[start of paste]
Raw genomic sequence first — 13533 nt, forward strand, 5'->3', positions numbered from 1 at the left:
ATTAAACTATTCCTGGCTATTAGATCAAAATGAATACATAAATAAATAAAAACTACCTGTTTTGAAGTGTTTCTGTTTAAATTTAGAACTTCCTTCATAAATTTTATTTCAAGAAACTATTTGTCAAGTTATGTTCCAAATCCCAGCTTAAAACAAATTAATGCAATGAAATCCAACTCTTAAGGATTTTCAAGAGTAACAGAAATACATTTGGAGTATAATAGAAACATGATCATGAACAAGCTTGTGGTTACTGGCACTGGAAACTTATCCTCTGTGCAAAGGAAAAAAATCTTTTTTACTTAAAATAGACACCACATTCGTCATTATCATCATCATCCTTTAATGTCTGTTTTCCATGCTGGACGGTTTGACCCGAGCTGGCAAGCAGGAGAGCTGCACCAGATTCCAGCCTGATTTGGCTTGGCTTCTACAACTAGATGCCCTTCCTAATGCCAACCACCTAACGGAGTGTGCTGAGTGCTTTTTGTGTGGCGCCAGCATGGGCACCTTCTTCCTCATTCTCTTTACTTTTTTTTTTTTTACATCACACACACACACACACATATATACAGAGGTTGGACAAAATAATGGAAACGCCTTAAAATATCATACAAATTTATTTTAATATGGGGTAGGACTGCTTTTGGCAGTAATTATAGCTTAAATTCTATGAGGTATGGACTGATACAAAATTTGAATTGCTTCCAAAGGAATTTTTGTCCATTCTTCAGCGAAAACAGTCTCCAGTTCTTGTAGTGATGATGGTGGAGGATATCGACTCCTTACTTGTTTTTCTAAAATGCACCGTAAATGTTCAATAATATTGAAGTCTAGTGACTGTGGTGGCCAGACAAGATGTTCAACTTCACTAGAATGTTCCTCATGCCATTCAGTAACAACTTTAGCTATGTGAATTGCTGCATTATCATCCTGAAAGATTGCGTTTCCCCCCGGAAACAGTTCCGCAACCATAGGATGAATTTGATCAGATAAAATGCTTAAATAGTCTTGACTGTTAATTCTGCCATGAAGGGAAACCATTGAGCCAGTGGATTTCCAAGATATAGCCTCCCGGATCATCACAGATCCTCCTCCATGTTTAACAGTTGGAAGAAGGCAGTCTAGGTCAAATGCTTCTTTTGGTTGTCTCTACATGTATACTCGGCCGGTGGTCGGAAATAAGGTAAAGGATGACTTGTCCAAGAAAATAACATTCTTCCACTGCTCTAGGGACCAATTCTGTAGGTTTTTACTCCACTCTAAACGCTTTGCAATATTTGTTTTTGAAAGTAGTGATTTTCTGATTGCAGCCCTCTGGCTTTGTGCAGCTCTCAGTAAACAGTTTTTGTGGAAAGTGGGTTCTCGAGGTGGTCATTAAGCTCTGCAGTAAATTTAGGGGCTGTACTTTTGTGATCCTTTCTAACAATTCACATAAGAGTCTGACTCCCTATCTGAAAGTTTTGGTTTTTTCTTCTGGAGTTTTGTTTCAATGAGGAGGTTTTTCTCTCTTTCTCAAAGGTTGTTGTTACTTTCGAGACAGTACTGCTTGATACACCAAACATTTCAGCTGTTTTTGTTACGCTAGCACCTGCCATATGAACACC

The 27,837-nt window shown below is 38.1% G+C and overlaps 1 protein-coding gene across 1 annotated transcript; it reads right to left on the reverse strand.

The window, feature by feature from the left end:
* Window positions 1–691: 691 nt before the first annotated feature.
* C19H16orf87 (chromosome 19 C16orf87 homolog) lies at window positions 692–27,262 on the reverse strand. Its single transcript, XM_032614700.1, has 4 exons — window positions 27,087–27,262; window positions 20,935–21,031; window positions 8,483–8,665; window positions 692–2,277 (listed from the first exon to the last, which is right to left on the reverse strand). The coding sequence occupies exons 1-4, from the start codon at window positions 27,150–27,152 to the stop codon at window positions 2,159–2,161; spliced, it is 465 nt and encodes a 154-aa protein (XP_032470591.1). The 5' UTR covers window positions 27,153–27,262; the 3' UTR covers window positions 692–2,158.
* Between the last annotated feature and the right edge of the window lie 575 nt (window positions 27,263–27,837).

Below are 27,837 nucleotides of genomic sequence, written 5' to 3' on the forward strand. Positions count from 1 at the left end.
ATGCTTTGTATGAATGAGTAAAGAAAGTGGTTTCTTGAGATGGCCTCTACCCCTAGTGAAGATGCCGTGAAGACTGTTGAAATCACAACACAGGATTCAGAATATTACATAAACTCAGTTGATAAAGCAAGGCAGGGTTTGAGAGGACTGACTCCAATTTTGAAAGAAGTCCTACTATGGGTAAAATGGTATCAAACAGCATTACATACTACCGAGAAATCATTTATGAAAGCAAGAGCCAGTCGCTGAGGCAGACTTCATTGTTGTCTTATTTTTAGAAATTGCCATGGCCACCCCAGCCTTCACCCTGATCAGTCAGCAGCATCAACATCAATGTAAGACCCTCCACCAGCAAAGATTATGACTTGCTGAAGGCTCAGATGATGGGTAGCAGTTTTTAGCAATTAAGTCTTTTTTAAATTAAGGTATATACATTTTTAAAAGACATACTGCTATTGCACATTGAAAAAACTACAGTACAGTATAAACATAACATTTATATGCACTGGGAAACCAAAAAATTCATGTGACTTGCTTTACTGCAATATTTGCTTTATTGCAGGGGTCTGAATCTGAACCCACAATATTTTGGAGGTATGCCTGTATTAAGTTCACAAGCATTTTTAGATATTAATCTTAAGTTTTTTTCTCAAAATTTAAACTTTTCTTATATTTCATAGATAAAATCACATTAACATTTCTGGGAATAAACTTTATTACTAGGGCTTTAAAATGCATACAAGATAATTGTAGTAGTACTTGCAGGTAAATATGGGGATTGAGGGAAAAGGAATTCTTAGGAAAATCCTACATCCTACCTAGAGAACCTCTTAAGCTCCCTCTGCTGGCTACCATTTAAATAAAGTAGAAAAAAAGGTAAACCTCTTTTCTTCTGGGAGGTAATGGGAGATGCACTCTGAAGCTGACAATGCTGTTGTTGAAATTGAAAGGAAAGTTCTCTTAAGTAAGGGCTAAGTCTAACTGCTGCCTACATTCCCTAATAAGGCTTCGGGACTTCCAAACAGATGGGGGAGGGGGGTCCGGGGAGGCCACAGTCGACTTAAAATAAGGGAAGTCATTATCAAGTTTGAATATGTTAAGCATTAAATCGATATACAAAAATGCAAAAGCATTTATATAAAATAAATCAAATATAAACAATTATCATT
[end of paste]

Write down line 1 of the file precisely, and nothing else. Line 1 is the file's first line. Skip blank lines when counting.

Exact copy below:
Raw genomic sequence first — 13533 nt, forward strand, 5'->3', positions numbered from 1 at the left: